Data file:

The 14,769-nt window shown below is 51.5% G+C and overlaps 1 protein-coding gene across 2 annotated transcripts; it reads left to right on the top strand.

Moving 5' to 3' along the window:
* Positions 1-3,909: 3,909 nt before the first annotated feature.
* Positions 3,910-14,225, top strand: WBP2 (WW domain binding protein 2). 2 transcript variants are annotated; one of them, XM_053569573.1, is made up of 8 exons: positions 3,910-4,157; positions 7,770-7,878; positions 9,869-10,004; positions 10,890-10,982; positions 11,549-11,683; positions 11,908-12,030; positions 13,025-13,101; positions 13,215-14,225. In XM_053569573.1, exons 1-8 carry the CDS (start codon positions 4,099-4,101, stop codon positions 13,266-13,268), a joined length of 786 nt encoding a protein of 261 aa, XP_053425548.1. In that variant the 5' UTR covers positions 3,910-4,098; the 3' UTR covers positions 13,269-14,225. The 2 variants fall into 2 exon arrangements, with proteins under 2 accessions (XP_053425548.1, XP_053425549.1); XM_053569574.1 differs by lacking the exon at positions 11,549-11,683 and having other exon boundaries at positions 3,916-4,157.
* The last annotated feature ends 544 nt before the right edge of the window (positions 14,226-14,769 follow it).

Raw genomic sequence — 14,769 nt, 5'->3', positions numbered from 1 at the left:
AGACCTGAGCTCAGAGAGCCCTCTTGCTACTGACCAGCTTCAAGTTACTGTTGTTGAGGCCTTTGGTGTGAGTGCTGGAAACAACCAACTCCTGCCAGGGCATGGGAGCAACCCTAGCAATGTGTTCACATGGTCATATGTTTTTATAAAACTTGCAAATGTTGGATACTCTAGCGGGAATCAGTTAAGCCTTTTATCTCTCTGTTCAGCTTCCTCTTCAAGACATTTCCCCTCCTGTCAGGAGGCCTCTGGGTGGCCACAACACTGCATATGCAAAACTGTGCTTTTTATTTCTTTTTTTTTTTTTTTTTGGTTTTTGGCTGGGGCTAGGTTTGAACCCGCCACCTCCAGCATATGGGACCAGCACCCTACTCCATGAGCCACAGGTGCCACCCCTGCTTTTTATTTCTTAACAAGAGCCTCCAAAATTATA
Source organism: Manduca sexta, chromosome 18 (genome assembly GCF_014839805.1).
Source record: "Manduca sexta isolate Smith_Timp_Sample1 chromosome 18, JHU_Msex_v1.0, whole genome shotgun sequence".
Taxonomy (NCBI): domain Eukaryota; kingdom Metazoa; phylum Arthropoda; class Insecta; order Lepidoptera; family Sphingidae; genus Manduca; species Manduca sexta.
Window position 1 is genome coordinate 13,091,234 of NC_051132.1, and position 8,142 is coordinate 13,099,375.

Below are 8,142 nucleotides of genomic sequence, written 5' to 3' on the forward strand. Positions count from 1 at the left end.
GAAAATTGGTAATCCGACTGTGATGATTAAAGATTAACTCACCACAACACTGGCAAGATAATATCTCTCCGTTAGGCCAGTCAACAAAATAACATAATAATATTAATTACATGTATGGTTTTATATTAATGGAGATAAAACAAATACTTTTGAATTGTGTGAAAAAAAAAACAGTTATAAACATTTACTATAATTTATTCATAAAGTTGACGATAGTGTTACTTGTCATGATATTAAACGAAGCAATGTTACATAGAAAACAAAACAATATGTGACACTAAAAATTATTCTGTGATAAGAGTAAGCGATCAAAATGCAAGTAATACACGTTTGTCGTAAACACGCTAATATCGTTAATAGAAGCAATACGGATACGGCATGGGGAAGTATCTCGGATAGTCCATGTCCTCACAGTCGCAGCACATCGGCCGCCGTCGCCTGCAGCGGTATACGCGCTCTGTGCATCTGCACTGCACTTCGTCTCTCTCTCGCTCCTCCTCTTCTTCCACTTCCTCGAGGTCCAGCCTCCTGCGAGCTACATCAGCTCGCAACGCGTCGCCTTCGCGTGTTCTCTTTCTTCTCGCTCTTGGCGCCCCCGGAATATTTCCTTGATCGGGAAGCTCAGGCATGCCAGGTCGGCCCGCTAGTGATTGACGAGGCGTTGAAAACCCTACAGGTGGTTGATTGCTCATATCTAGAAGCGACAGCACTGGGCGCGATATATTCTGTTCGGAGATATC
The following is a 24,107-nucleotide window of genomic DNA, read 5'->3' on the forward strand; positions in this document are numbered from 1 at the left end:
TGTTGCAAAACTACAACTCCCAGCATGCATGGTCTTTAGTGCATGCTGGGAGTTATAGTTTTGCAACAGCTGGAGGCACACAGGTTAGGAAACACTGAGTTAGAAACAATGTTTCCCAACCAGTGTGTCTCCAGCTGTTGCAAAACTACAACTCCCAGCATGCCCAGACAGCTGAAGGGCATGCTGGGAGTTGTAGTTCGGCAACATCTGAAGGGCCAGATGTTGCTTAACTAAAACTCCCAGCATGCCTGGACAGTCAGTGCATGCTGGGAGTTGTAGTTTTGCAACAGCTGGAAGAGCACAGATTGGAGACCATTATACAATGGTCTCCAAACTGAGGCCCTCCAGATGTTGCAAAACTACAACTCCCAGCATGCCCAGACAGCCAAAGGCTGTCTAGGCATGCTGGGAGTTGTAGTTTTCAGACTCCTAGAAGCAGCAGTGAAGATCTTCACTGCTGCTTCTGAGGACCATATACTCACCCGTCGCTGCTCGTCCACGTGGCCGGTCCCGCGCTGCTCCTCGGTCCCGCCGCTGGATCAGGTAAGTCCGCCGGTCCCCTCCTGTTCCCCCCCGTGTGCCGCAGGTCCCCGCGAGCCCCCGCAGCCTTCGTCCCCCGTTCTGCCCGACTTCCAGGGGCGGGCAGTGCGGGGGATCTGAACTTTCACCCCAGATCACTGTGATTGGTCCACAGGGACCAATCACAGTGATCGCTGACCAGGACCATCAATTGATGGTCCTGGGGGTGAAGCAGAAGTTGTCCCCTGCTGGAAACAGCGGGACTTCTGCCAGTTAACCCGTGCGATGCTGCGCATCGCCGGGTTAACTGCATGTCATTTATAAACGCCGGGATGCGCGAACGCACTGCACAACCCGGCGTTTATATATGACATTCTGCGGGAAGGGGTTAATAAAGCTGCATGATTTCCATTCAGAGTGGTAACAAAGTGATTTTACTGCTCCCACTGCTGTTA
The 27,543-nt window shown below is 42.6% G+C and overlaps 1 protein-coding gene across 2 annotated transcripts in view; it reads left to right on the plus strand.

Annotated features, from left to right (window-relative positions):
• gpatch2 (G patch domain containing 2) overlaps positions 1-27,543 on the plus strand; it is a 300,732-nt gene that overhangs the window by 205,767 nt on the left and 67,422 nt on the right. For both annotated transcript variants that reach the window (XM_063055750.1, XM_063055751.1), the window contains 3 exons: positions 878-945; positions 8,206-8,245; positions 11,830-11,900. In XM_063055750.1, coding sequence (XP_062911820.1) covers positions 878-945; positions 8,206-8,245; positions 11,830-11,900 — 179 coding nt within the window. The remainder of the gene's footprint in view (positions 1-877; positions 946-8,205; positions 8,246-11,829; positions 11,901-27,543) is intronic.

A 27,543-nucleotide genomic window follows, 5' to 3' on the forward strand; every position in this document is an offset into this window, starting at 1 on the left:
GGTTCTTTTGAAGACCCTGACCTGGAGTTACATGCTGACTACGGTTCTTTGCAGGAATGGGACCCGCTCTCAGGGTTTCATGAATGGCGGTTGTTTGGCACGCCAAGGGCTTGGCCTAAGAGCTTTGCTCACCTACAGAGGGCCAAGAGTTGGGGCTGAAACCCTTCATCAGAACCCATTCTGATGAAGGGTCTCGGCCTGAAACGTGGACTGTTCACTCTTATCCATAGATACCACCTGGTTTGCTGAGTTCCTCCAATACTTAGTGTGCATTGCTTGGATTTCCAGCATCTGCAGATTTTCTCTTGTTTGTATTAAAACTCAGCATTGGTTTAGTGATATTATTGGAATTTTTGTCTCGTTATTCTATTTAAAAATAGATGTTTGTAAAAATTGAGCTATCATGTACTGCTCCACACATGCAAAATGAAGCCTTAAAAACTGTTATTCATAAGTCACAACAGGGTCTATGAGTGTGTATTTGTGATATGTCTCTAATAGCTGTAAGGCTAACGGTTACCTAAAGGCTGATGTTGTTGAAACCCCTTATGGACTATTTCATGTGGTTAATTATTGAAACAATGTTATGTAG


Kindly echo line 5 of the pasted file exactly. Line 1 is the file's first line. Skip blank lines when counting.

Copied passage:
* The last annotated feature ends 544 nt before the right edge of the window (positions 14,226-14,769 follow it).